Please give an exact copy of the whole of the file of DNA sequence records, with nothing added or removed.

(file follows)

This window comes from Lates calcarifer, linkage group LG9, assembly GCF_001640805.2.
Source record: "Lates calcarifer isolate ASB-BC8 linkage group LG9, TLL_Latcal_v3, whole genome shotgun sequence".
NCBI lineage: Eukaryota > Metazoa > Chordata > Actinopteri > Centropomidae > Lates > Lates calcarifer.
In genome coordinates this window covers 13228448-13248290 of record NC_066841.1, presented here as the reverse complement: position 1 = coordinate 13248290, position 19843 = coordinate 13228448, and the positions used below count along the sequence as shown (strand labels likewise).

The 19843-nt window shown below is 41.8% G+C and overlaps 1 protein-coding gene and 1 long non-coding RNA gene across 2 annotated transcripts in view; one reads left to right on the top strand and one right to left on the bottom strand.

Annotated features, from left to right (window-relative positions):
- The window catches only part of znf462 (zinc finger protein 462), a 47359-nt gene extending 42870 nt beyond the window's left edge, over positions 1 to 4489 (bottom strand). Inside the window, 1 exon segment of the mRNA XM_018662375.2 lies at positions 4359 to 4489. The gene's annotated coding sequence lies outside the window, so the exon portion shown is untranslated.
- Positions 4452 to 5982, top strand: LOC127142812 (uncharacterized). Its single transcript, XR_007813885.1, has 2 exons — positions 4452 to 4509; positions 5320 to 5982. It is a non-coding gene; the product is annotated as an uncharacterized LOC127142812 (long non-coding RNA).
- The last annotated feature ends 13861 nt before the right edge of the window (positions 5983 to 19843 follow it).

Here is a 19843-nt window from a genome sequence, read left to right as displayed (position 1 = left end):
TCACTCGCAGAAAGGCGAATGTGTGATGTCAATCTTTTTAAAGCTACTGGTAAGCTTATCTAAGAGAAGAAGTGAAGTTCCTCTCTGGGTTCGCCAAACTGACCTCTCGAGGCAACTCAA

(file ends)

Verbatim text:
This window comes from Lates calcarifer, linkage group LG9, assembly GCF_001640805.2.
Source record: "Lates calcarifer isolate ASB-BC8 linkage group LG9, TLL_Latcal_v3, whole genome shotgun sequence".
NCBI lineage: Eukaryota > Metazoa > Chordata > Actinopteri > Centropomidae > Lates > Lates calcarifer.
In genome coordinates this window covers 13228448-13248290 of record NC_066841.1, presented here as the reverse complement: position 1 = coordinate 13248290, position 19843 = coordinate 13228448, and the positions used below count along the sequence as shown (strand labels likewise).

The 19843-nt window shown below is 41.8% G+C and overlaps 1 protein-coding gene and 1 long non-coding RNA gene across 2 annotated transcripts in view; one reads left to right on the top strand and one right to left on the bottom strand.

Annotated features, from left to right (window-relative positions):
- The window catches only part of znf462 (zinc finger protein 462), a 47359-nt gene extending 42870 nt beyond the window's left edge, over positions 1 to 4489 (bottom strand). Inside the window, 1 exon segment of the mRNA XM_018662375.2 lies at positions 4359 to 4489. The gene's annotated coding sequence lies outside the window, so the exon portion shown is untranslated.
- Positions 4452 to 5982, top strand: LOC127142812 (uncharacterized). Its single transcript, XR_007813885.1, has 2 exons — positions 4452 to 4509; positions 5320 to 5982. It is a non-coding gene; the product is annotated as an uncharacterized LOC127142812 (long non-coding RNA).
- The last annotated feature ends 13861 nt before the right edge of the window (positions 5983 to 19843 follow it).

Here is a 19843-nt window from a genome sequence, read left to right as displayed (position 1 = left end):
TCACTCGCAGAAAGGCGAATGTGTGATGTCAATCTTTTTAAAGCTACTGGTAAGCTTATCTAAGAGAAGAAGTGAAGTTCCTCTCTGGGTTCGCCAAACTGACCTCTCGAGGCAACTCAA